The exact cause of perioral dermatitis is unknown. It may occur after using face creams containing steroids for another condition.
Young women are most likely to get this condition. This condition is also common in children.
Periorificial dermatitis may be brought on by:
- Topical steroids, either when they are applied to the face on purpose or by accident
- Nasal steroids, steroid inhalers, and oral steroids
- Cosmetic creams, make-ups and sunscreens
- Fluorinated toothpaste
- Failing to wash the face
- Hormonal changes or oral contraceptives
Symptoms may include:
- Burning feeling around the mouth. The creases between the nose and mouth are most affected.
- Bumps around the mouth that may be filled with fluid or pus.
- A similar rash may appear around the eyes, nose, or forehead.
The rash may be mistaken for acne.
Exams and Tests
Your health care provider will examine your skin to diagnose the condition. You may need to have other tests to find out if it is due to a bacterial infection.
Self-care you may want to try include:
- Stop using all face creams, cosmetics, and sunscreen.
- Wash your face with warm water only.
- After the rash has cleared, ask your provider to recommend a non-soap bar or a liquid cleanser.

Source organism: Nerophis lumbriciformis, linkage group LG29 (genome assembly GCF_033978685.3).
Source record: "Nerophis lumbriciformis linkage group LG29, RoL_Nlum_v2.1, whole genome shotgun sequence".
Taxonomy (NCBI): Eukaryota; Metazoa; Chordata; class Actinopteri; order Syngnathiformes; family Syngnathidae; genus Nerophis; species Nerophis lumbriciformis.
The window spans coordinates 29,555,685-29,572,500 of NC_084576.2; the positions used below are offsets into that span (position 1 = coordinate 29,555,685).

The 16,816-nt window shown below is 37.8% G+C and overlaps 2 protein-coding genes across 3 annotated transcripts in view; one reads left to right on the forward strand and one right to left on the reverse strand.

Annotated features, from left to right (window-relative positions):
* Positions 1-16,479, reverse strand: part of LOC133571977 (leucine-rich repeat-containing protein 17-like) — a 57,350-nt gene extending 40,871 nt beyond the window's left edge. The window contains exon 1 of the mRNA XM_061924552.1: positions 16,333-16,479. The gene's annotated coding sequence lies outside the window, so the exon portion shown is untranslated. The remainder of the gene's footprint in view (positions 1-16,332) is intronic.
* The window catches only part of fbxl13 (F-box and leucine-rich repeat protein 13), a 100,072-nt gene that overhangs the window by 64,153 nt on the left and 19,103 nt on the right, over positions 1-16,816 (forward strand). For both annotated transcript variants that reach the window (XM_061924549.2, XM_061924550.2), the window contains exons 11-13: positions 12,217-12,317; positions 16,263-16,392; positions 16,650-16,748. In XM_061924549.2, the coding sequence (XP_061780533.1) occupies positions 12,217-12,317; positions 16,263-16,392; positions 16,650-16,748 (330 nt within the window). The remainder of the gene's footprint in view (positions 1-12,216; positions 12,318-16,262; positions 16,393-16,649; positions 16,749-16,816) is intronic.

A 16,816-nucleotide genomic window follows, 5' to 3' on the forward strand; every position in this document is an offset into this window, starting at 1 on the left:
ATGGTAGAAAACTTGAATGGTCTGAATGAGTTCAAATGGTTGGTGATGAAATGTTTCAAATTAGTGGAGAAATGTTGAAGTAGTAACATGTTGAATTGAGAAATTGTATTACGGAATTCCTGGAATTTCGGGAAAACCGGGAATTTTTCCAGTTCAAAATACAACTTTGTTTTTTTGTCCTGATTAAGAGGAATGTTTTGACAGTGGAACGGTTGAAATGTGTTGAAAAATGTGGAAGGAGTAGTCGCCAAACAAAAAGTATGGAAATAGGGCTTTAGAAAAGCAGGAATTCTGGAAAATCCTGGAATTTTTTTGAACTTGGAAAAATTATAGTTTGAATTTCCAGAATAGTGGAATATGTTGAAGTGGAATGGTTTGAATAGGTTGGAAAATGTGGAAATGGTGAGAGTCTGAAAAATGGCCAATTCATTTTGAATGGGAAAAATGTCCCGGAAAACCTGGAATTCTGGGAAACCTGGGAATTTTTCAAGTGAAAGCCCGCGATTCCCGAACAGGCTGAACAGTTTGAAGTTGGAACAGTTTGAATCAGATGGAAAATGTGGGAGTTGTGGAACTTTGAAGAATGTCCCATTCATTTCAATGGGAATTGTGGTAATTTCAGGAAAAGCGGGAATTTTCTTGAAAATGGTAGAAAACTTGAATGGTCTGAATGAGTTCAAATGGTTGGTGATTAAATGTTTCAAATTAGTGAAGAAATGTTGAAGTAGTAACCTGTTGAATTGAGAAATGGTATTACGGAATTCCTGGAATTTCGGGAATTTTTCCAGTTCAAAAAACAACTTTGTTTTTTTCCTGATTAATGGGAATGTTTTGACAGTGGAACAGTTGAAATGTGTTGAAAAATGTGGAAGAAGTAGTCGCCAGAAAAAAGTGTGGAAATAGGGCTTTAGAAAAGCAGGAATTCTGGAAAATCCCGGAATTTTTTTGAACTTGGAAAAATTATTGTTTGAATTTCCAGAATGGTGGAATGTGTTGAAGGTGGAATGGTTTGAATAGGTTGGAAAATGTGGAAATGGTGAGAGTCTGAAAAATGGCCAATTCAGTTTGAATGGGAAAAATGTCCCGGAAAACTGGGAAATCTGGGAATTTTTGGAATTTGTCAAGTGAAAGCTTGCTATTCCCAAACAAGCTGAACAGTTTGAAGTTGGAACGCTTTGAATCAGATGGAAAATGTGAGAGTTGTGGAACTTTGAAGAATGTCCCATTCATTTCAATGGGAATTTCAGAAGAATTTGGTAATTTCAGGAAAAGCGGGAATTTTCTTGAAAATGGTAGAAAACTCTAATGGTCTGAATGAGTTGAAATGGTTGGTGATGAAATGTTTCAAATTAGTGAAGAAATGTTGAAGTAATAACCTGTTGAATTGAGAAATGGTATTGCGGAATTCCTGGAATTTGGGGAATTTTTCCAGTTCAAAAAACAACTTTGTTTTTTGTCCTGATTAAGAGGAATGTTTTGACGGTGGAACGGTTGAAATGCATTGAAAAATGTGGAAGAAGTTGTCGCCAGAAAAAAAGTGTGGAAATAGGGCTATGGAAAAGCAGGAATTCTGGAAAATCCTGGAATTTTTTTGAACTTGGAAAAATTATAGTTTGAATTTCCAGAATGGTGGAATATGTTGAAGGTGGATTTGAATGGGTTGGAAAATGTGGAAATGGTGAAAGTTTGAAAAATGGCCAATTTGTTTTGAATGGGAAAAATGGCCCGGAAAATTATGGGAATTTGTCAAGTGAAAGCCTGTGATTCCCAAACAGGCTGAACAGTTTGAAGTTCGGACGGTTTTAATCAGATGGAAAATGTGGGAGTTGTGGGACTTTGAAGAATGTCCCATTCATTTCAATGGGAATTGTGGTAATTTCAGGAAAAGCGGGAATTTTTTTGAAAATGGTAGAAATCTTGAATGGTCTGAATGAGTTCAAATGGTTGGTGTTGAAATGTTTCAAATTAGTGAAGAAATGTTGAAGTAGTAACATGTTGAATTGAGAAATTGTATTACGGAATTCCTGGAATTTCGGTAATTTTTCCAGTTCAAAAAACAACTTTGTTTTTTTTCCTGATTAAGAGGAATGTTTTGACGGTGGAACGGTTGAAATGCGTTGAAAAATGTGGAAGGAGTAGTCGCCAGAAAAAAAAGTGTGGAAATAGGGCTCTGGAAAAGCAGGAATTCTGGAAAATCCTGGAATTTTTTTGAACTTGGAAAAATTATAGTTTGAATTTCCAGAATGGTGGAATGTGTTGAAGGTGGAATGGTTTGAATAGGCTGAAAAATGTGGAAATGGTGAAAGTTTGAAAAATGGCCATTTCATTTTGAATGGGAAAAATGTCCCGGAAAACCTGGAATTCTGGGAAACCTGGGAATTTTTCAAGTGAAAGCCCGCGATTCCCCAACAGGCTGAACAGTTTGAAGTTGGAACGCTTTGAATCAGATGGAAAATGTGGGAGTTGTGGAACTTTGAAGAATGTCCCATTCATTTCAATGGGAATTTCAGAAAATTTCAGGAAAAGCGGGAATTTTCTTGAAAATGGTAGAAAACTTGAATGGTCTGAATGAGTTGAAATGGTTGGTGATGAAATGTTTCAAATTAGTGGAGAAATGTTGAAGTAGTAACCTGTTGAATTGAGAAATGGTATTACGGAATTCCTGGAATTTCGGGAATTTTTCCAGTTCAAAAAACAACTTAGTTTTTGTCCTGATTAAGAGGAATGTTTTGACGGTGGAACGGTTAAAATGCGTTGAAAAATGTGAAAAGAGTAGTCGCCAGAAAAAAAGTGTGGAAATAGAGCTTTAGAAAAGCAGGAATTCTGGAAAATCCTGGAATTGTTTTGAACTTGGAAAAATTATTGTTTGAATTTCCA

DO NOT use any over-the-counter steroid creams to treat this condition. If you were taking steroid creams, your provider may tell you to stop the cream. They may also prescribe a less potent steroid cream and then slowly withdraw it.
Treatment may include medicines placed on the skin such as:
- Benzoyl peroxide
- Sodium sulfacetamide with sulfur
You may need to take antibiotic pills if the condition is severe. Antibiotics used to treat this condition include tetracycline, doxycycline, minocycline, or erythromycin.
At times, treatment may be needed for up to 6 to 12 weeks.
Perioral dermatitis requires several months of treatment.
Bumps may return. However, the condition does not come back after treatment in most cases. The rash is more likely to return if you apply skin creams that contain steroids.
When to Contact a Medical Professional
Call your provider if you notice red bumps around your mouth that do not go away.
Avoid using skin creams containing steroids on your face, unless directed by your provider.
Habif TP. Acne, rosacea, and related disorders. In: Habif TP, ed. Clinical Dermatology. 6th ed. Philadelphia, PA: Elsevier; 2016:chap 7.
James WD, Elston DM, Treat JR, Rosenbach MA, Neuhaus IM. Acne. In: James WD, Elston DM, Treat JR, Rosenbach MA, Neuhaus IM, eds. Andrews' Diseases of the Skin: Clinical Dermatology. 13th ed. Philadelphia, PA: Elsevier; 2020:chap 13.
Review Date 7/12/2019
Updated by: Michael Lehrer, MD, Clinical Associate Professor, Department of Dermatology, University of Pennsylvania Medical Center, Philadelphia, PA. Review provided by VeriMed Healthcare Network. Also reviewed by David Zieve, MD, MHA, Medical Director, Brenda Conaway, Editorial Director, and the A.D.A.M. Editorial team.